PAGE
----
The government is bolstering the number of defence force staff at managed isolation facilities, in efforts to reduce the reliance on private security firms.
It comes after the revelation yesterday that a First Security guard at an Auckland hotel had been suspended after releasing the personal information of 27 returnees and five staff members on Snapchat over the weekend.
Today Prime Minister Jacinda Ardern announced the government is deploying an extra 500 defence force personnel, which would reduce reliance on security firms especially in high risk facilities.
"Our intention is to stop using private security contractors particularly in the riskiest places, such as entry and exit points in public areas and replace them with defence force staff.
"Where we are using security guards, we're looking to directly employ them by MBIE who will train and pay a living wage. This will raise accountability and give more central control over procedures.
"While the current community cluster has not been sourced to a managed isolation and quarantine facility, strengthening security is always an important step," she said, adding that Minister Megan Woods has been working on this for some time.
The change will bring the total defence force personal working on the Covid-19 response to about 1200, making it New Zealand's largest military contingent since Timor-Leste, according to the government.
The minister in charge of managed isolation and quarantine (MIQ), Megan Woods, said the boost was part of a "continual improvement process" for Covid-19 border measures.
"This boost in defence force personnel will be progressively rolled out over the next six weeks and will see the number in each managed isolation and quarantine facility increase from around 4 people to 19 people, and also see around 80 extra personnel stationed at the maritime border to assist Customs."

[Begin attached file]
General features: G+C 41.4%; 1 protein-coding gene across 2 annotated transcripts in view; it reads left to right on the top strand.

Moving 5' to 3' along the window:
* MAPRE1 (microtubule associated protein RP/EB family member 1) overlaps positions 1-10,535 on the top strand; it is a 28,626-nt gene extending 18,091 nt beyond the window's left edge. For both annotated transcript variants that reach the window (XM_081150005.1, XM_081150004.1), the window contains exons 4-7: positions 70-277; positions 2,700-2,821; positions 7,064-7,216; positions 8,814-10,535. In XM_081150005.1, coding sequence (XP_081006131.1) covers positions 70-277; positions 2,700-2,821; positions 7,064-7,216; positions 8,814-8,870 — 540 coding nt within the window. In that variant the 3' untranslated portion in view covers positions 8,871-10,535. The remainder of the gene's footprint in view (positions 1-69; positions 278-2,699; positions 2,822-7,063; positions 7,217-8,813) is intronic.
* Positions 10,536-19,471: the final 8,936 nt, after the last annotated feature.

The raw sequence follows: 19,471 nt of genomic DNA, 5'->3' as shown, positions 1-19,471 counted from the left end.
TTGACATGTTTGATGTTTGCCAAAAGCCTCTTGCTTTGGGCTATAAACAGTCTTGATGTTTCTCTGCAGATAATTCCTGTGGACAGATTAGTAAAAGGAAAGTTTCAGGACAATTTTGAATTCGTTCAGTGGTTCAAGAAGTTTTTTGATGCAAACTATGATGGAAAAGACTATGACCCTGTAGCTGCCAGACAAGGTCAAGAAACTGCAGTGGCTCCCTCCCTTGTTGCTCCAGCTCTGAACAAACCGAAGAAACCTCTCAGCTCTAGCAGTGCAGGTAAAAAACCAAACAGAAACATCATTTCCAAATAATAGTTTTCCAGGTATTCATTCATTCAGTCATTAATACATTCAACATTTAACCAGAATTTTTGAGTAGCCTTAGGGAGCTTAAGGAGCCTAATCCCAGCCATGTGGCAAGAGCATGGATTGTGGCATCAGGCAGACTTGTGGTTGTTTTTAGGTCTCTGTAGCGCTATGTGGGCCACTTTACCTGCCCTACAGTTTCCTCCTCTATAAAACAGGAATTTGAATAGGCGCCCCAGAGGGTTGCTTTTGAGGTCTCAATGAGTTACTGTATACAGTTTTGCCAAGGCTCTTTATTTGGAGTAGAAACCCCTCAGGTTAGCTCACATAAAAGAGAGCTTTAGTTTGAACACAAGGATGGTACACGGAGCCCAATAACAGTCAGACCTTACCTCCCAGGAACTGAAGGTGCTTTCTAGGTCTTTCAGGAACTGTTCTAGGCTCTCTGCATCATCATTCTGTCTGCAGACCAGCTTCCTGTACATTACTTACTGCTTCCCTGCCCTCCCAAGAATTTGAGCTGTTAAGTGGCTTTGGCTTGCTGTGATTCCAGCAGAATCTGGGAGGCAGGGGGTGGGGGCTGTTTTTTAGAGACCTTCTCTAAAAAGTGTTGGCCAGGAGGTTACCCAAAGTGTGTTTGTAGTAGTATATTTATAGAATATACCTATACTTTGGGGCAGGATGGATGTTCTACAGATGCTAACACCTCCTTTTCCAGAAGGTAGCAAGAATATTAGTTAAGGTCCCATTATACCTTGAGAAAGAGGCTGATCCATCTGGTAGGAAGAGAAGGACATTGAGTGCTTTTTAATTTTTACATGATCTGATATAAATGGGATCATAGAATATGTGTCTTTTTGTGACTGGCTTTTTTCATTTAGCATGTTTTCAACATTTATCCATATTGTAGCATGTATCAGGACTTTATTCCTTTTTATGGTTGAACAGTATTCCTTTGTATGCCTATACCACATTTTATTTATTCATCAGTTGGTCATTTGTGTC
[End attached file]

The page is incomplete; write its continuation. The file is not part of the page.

Thirty staff will be deployed to Auckland this Thursday to staff the first two MIQ facilities. Each week after that, 75 people will be provided until each MIQ is staffed by an additional complement of 15 NZDF staff.
The increase in NZDF staff would also reduce reliance on security companies, Woods said.
"(NZDF) will staff the higher risk security areas such as entry and exit points and public areas. We will be moving to a model of direct employment of security guards with the appropriate training and paying the living wage."
There are currently 32 managed isolation and quarantine facilities.
The government had also been trialling the use of technology such as CCTV to help with the management of the perimeters at the facilities, and that was likely to be rolled out more widely, Woods said.
"Since managed isolation started around four months ago, almost 40,000 people have successfully been through managed isolation and quarantine facilities.
"While the current community cluster has not been sourced to a managed isolation and quarantine facility, nothing is fail-safe and strengthening security is a step we believe is useful."